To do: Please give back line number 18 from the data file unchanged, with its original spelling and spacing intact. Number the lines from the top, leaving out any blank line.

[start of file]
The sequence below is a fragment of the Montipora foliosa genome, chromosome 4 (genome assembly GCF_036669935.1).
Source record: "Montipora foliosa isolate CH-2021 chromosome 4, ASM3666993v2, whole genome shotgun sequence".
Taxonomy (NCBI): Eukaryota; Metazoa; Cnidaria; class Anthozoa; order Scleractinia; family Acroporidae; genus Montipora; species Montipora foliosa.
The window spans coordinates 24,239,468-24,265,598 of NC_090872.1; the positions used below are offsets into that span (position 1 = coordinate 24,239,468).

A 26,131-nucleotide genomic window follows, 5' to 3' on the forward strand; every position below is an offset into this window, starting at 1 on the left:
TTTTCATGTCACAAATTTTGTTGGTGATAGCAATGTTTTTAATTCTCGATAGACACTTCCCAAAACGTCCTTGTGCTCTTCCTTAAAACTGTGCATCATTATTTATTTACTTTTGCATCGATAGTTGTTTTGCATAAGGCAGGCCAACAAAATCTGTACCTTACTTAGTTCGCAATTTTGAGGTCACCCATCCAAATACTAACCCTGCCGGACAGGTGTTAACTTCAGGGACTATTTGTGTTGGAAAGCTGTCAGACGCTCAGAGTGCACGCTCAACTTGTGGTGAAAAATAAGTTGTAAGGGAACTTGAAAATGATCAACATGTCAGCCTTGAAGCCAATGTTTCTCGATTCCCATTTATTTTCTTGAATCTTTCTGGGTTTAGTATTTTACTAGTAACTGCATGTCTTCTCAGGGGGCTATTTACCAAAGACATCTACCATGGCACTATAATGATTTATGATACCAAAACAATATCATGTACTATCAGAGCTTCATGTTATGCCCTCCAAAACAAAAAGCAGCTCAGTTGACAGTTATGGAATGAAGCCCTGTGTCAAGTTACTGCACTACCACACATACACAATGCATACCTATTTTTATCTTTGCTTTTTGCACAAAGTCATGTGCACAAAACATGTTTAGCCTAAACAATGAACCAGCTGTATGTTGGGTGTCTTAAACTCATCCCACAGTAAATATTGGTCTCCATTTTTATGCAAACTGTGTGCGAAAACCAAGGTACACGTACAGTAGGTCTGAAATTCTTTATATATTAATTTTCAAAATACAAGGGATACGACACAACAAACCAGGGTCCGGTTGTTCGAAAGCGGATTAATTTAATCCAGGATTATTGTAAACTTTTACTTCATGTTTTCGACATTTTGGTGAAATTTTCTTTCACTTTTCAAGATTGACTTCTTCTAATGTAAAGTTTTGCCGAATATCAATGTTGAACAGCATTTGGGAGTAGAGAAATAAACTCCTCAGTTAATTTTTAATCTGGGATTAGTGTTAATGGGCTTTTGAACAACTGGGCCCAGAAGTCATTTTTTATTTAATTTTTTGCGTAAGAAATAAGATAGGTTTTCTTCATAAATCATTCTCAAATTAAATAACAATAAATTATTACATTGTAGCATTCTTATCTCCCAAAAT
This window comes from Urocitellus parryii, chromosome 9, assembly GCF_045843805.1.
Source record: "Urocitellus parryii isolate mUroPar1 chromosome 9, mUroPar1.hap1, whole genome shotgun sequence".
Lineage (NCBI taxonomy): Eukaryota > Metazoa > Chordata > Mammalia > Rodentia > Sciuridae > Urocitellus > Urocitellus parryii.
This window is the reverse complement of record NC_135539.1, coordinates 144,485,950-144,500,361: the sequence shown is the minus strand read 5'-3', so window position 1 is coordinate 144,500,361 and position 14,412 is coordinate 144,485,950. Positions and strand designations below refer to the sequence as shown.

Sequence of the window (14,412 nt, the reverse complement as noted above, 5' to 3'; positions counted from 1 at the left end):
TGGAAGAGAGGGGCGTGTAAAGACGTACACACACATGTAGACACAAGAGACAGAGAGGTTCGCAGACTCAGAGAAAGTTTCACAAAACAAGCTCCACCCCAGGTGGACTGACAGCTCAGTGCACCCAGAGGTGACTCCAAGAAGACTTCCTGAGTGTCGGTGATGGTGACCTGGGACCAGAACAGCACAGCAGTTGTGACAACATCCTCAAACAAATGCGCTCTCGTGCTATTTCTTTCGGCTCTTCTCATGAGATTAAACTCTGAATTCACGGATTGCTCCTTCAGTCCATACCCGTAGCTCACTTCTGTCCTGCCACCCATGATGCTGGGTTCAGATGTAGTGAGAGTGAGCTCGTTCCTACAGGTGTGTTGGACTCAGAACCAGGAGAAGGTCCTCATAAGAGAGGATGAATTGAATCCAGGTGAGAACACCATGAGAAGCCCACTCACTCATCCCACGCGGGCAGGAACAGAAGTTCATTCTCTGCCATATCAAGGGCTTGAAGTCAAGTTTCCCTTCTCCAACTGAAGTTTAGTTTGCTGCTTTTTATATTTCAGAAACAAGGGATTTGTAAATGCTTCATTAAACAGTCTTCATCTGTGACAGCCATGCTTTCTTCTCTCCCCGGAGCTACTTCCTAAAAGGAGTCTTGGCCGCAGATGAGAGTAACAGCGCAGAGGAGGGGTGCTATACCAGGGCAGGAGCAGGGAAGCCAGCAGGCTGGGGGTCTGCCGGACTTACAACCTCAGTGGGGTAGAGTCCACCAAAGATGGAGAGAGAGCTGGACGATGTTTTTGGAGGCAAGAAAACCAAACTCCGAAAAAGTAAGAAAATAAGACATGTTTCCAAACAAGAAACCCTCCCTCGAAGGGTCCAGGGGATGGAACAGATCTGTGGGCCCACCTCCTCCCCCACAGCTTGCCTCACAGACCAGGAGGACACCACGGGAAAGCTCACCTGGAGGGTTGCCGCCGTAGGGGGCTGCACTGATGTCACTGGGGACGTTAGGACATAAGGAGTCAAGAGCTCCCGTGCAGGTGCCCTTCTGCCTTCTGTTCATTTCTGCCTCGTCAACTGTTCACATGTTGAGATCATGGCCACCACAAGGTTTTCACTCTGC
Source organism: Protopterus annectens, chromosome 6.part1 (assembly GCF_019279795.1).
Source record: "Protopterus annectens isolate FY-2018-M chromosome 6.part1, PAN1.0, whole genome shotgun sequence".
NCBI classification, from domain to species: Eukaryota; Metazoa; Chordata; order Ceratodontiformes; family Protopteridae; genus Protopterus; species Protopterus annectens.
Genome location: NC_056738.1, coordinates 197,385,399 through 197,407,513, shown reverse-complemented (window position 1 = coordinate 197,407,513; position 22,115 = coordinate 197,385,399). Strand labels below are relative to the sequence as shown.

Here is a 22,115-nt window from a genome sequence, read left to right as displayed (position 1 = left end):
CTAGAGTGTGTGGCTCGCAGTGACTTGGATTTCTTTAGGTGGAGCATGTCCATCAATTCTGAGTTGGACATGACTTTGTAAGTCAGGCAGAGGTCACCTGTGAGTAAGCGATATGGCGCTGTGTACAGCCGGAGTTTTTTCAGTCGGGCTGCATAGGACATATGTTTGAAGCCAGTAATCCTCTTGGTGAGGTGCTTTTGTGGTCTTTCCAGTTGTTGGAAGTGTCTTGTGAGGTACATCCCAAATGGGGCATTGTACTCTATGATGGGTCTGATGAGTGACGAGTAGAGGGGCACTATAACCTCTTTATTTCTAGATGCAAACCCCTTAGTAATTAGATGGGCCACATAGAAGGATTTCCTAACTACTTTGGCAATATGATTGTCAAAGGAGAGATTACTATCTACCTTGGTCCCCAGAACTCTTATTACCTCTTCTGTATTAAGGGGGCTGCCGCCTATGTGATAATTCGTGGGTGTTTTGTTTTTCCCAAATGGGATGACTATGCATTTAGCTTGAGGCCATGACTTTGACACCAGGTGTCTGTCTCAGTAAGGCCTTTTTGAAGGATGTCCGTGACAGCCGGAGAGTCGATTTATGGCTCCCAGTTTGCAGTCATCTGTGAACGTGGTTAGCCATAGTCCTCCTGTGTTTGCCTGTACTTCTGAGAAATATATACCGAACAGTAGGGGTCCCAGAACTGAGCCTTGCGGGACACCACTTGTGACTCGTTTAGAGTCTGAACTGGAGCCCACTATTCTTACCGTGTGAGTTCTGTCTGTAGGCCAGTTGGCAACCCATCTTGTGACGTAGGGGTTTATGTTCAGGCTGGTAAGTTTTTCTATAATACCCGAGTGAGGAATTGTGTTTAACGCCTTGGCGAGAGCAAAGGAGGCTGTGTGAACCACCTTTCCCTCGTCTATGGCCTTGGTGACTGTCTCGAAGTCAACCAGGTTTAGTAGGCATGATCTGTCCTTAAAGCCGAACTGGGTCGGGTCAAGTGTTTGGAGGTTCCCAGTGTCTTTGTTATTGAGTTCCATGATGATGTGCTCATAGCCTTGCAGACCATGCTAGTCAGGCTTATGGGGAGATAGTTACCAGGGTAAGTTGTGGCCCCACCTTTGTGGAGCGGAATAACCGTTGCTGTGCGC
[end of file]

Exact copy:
CTAGAGTGTGTGGCTCGCAGTGACTTGGATTTCTTTAGGTGGAGCATGTCCATCAATTCTGAGTTGGACATGACTTTGTAAGTCAGGCAGAGGTCACCTGTGAGTAAGCGATATGGCGCTGTGTACAGCCGGAGTTTTTTCAGTCGGGCTGCATAGGACATATGTTTGAAGCCAGTAATCCTCTTGGTGAGGTGCTTTTGTGGTCTTTCCAGTTGTTGGAAGTGTCTTGTGAGGTACATCCCAAATGGGGCATTGTACTCTATGATGGGTCTGATGAGTGACGAGTAGAGGGGCACTATAACCTCTTTATTTCTAGATGCAAACCCCTTAGTAATTAGATGGGCCACATAGAAGGATTTCCTAACTACTTTGGCAATATGATTGTCAAAGGAGAGATTACTATCTACCTTGGTCCCCAGAACTCTTATTACCTCTTCTGTATTAAGGGGGCTGCCGCCTATGTGATAATTCGTGGGTGTTTTGTTTTTCCCAAATGGGATGACTATGCATTTAGCTTGAGGCCATGACTTTGACACCAGGTGTCTGTCTCAGTAAGGCCTTTTTGAAGGATGTCCGTGACAGCCGGAGAGTCGATTTATGGCTCCCAGTTTGCAGTCATCTGTGAACGTGGTTAGCCATAGTCCTCCTGTGTTTGCCTGTACTTCTGAGAAATATATACCGAACAGTAGGGGTCCCAGAACTGAGCCTTGCGGGACACCACTTGTGACTCGTTTAGAGTCTGAACTGGAGCCCACTATTCTTACCGTGTGAGTTCTGTCTGTAGGCCAGTTGGCAACCCATCTTGTGACGTAGGGGTTTATGTTCAGGCTGGTAAGTTTTTCTATAATACCCGAGTGAGGAATTGTGTTTAACGCCTTGGCGAGAGCAAAGGAGGCTGTGTGAACCACCTTTCCCTCGTCTATGGCCTTGGTGACTGTCTCGAAGTCAACCAGGTTTAGTAGGCATGATCTGTCCTTAAAGCCGAACTGGGTCGGGTCAAGTGTTTGGAGGTTCCCAGTGTCTTTGTTATTGAGTTCCATGATGATGTGCTCATAGCCTTGCAGACCATGCTAGTCAGGCTTATGGGGAGATAGTTACCAGGGTAAGTTGTGGCCCCACCTTTGTGGAGCGGAATAACCGTTGCTGTGCGC